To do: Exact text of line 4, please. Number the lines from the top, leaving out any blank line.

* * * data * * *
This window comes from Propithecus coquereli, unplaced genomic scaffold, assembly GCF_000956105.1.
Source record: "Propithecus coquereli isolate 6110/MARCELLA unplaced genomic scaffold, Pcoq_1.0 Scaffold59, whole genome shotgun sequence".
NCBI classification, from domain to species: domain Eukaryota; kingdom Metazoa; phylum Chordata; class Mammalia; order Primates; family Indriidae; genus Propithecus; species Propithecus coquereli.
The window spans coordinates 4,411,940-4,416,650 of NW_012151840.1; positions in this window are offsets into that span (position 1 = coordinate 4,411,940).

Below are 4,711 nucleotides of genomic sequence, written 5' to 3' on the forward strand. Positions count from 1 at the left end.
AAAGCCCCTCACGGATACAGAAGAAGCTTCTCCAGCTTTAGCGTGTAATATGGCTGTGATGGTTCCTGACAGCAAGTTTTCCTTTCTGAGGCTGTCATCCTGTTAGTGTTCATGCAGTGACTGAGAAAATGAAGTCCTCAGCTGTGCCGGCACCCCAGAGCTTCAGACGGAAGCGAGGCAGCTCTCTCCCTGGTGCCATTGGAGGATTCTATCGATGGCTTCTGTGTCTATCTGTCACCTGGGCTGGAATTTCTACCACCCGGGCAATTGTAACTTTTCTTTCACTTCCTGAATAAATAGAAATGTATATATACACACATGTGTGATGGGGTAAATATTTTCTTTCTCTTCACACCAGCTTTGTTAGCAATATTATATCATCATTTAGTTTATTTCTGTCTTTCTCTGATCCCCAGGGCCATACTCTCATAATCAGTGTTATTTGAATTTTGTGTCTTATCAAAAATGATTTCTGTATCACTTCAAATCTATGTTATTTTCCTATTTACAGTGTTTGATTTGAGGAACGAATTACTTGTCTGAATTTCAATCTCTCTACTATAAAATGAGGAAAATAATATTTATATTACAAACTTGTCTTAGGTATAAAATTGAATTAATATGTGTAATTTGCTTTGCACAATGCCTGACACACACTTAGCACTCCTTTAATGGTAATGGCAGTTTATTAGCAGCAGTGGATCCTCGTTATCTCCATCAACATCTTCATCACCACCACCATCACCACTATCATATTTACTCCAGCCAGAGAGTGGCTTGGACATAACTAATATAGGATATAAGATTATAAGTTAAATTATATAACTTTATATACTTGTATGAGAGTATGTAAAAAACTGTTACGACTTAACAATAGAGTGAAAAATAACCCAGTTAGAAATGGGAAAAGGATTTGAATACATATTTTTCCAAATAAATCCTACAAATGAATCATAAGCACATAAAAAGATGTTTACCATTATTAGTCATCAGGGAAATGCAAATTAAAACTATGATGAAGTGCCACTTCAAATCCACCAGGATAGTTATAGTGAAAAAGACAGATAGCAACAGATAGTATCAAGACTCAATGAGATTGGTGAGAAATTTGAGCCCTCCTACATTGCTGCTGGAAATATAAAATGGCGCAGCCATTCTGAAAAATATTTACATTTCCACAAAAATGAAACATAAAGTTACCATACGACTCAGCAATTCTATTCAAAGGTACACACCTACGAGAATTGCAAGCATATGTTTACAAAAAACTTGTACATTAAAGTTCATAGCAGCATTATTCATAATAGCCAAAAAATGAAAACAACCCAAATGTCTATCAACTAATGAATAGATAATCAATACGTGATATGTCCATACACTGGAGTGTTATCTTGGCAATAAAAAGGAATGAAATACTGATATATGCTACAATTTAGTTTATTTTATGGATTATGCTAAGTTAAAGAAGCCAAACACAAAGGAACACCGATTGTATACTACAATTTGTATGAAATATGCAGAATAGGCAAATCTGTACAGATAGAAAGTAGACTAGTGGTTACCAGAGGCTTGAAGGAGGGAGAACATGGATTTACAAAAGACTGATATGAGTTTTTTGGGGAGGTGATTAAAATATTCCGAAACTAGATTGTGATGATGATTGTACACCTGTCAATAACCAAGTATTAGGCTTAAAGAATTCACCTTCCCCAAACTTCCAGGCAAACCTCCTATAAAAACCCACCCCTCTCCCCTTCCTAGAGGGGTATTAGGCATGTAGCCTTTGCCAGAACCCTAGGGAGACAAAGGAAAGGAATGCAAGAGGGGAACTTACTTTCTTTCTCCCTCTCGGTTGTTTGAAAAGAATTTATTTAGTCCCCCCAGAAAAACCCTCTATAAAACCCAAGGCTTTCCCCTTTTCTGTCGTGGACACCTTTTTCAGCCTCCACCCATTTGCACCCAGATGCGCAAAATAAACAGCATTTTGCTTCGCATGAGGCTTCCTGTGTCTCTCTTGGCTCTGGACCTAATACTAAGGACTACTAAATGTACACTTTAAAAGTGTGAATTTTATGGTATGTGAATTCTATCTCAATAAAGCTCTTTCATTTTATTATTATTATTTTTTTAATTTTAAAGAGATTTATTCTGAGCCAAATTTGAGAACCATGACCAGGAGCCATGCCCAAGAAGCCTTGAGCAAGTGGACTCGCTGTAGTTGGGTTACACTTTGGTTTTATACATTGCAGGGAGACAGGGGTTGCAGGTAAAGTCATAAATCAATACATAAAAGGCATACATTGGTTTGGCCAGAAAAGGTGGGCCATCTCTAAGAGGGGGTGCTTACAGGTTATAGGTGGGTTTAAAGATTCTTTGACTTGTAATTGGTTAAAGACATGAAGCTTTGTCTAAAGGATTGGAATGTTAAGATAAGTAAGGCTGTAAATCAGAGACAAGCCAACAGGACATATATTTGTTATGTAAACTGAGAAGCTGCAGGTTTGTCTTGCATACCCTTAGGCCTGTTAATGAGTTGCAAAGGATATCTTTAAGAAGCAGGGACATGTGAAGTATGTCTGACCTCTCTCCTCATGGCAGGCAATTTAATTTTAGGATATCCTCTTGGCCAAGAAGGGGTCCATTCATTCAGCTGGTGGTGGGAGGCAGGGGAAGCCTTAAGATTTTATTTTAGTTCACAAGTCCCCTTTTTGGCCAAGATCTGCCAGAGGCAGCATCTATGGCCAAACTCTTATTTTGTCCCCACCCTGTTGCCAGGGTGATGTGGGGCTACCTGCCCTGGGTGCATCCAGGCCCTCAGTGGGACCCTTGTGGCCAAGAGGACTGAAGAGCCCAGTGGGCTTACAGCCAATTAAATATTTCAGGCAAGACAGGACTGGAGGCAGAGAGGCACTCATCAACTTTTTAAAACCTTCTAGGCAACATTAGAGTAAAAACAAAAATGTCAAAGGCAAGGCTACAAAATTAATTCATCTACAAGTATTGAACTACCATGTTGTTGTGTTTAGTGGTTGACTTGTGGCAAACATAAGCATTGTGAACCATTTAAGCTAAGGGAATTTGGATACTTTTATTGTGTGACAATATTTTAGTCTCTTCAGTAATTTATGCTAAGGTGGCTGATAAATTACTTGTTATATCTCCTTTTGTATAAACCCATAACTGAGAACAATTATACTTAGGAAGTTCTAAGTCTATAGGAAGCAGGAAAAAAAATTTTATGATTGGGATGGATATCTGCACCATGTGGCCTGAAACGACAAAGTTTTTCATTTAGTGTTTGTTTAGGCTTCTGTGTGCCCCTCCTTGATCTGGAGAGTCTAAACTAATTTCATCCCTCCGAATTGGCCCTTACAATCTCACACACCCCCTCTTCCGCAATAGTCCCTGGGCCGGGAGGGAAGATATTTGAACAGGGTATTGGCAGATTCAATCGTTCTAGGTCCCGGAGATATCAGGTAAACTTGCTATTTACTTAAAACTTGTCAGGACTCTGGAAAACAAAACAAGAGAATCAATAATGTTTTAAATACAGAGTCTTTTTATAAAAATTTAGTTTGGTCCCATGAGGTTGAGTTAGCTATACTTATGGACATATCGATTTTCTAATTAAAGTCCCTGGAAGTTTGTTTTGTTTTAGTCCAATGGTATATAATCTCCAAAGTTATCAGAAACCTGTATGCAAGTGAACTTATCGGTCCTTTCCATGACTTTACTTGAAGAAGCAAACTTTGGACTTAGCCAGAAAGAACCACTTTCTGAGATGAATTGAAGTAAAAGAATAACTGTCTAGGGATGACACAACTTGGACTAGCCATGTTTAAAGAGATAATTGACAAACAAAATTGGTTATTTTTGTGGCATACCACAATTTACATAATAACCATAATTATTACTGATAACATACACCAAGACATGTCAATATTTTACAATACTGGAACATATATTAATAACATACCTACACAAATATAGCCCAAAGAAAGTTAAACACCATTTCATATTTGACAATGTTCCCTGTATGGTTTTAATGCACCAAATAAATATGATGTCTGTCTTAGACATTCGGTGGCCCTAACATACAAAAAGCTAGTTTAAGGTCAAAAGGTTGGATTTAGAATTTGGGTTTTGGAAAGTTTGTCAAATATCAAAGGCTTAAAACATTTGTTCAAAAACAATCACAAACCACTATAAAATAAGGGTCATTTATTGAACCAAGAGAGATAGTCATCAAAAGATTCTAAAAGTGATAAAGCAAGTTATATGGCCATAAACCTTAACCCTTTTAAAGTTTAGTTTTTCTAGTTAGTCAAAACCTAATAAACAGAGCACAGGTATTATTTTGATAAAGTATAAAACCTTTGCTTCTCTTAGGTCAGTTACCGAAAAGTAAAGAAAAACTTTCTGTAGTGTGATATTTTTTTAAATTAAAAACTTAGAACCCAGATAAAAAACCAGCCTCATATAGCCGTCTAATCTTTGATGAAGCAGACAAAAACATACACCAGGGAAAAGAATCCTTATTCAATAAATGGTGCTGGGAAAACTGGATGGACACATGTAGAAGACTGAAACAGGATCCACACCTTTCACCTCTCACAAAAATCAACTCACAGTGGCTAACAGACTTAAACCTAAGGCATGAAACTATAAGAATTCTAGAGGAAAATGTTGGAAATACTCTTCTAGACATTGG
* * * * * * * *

The window spans coordinates 4,411,940-4,416,650 of NW_012151840.1; positions in this window are offsets into that span (position 1 = coordinate 4,411,940).